Katherine FitzGibbon is Associate Professor of Music and Director of Choral Activities at Lewis & Clark College, where she conducts two of the three choirs and oversees the vibrant voice, choral, and opera areas. In 2014, she was an inaugural winner of the Lorry Lokey Faculty Excellence Award, honoring “inspired teaching, rigorous scholarship, demonstrated leadership, and creative accomplishments.” She has also conducted choirs at Harvard, Boston, Cornell, and Clark Universities, and at the University of Michigan and has served on the faculty of Berkshire Choral International.
Dr. FitzGibbon founded Resonance Ensemble in 2009, initially dedicated to thematic, collaborative vocal performances with artistic partners. In the last several years, she and Resonance have shifted their mission, using the same innovative thematic programming approach to amplify voices that have long been silenced, focusing on underrepresented composers and communities. In June of 2019, Chorus America honored Dr. FitzGibbon with the prestigious Louis Botto Award for Innovative Action and Entrepreneurial Zeal in recognition of her work with Resonance Ensemble. Chorus America’s press release noted, “As founder and artistic director of Resonance Ensemble, FitzGibbon has captained a bold organizational shift—from its original mission exploring links between music, art, poetry, and theatre, to a new focus exclusively on presenting concerts that promote meaningful social change.”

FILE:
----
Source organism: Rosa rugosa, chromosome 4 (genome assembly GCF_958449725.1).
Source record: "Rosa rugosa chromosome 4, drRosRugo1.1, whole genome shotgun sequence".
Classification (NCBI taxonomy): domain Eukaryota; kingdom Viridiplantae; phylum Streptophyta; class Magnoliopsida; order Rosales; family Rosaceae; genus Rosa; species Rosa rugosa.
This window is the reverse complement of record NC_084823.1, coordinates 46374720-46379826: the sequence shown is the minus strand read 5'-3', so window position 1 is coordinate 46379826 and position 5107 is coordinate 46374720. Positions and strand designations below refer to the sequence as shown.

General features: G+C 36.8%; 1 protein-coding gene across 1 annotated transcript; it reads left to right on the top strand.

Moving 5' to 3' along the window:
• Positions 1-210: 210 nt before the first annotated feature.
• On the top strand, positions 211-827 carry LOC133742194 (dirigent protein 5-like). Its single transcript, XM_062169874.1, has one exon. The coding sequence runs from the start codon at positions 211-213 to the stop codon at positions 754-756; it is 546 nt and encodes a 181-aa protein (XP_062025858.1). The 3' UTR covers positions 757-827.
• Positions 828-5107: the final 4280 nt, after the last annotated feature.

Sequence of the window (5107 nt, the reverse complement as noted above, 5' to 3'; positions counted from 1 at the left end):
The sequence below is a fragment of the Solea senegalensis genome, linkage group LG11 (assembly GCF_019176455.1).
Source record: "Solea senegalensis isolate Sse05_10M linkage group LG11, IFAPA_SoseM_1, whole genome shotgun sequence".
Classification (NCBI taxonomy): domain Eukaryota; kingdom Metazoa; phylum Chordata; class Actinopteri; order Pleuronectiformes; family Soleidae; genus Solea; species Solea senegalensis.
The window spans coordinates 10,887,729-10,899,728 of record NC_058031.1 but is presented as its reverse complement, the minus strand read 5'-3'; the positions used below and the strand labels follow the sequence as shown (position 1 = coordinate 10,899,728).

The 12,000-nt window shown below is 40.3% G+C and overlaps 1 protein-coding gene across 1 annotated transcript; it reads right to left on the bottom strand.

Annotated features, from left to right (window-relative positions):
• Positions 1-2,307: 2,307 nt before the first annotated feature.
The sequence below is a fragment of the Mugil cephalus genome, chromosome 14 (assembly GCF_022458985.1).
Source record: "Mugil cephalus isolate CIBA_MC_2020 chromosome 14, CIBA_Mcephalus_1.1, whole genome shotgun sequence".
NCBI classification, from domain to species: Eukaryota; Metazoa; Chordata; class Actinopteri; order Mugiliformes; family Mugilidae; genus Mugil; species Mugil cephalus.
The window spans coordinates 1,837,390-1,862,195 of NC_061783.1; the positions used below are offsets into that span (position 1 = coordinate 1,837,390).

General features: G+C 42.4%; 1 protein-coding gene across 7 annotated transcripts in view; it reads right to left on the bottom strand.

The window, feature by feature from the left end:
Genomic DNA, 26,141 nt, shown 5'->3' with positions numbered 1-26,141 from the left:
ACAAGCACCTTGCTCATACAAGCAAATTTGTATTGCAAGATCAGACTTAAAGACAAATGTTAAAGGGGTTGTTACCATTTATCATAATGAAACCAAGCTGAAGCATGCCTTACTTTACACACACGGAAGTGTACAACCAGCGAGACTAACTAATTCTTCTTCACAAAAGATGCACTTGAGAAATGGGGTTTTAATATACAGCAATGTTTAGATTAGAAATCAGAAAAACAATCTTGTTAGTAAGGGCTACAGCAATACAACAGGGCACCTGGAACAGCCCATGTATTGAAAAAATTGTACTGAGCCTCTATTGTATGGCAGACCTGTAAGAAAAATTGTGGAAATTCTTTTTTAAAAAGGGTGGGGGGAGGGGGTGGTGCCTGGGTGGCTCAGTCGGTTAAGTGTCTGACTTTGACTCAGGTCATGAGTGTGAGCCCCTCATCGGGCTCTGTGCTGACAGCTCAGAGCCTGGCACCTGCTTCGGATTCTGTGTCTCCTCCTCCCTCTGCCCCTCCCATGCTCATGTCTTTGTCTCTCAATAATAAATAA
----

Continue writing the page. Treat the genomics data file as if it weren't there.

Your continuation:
With Resonance, she has collaborated with the Portland Art Museum, Third Angle New Music, Portland Chamber Orchestra, Thomas Lauderdale and Hunter Noack, poet/performer S. Renee Mitchell, the Chuck Israels Jazz Orchestra, and many actors, composers, visual artists, and dancers. Resonance has been described as “one of the Northwest’s finest choirs” (Willamette Week) and “the best damn choir show in town” (Oregon Arts Watch). She has commissioned new works from Melissa Dunphy, Renee Favand-See, Damien Geter, and Joe Kye.
Dr. FitzGibbon is a national board member of the National Collegiate Choral Organization, and her choirs have performed at the NCCO, ACDA, and OMEA conferences. She holds a Bachelor of Arts degree in music from Princeton University, Master of Music degree in conducting from the University of Michigan, and Doctor of Musical Arts degree in conducting at Boston University. Her research has been presented and published internationally.